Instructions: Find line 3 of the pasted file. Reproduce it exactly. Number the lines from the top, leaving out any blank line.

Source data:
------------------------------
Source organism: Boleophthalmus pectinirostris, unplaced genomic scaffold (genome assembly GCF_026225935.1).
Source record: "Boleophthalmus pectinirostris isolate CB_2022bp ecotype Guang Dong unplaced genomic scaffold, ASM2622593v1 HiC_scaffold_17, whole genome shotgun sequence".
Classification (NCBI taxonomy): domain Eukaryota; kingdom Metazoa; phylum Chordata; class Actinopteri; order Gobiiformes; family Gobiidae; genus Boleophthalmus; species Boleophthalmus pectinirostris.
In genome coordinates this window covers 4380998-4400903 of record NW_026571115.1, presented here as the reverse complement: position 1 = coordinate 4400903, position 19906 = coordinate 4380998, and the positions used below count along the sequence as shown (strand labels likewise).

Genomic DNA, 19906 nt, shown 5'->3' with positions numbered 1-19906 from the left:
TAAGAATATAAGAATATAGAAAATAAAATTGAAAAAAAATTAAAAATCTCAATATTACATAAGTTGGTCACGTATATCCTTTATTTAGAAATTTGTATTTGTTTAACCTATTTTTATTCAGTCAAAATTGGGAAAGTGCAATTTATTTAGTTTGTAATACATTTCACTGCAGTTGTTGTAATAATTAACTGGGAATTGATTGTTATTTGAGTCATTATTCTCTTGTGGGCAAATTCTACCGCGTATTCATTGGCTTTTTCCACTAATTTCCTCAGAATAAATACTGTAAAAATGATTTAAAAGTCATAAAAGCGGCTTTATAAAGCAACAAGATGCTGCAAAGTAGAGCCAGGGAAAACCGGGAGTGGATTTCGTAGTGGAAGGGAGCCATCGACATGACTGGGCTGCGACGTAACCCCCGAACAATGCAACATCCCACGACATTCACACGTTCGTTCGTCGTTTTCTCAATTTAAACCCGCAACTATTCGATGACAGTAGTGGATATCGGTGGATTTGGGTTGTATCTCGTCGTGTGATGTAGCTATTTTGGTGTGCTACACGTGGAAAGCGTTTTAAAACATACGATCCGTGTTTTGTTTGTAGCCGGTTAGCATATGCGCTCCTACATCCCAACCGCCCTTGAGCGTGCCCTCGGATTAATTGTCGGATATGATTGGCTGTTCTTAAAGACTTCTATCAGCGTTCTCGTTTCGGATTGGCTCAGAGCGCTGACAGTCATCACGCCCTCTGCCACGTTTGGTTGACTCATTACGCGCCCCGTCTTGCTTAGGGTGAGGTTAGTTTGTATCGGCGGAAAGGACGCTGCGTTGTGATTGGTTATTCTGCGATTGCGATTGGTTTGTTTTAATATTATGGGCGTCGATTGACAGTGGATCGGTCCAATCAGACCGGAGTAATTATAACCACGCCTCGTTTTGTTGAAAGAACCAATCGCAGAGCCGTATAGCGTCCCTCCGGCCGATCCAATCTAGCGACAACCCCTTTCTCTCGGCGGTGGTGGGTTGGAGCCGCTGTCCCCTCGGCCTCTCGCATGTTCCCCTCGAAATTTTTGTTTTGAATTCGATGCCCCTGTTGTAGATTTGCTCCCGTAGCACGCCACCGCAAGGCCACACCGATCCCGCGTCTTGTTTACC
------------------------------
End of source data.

Classification (NCBI taxonomy): domain Eukaryota; kingdom Metazoa; phylum Chordata; class Actinopteri; order Gobiiformes; family Gobiidae; genus Boleophthalmus; species Boleophthalmus pectinirostris.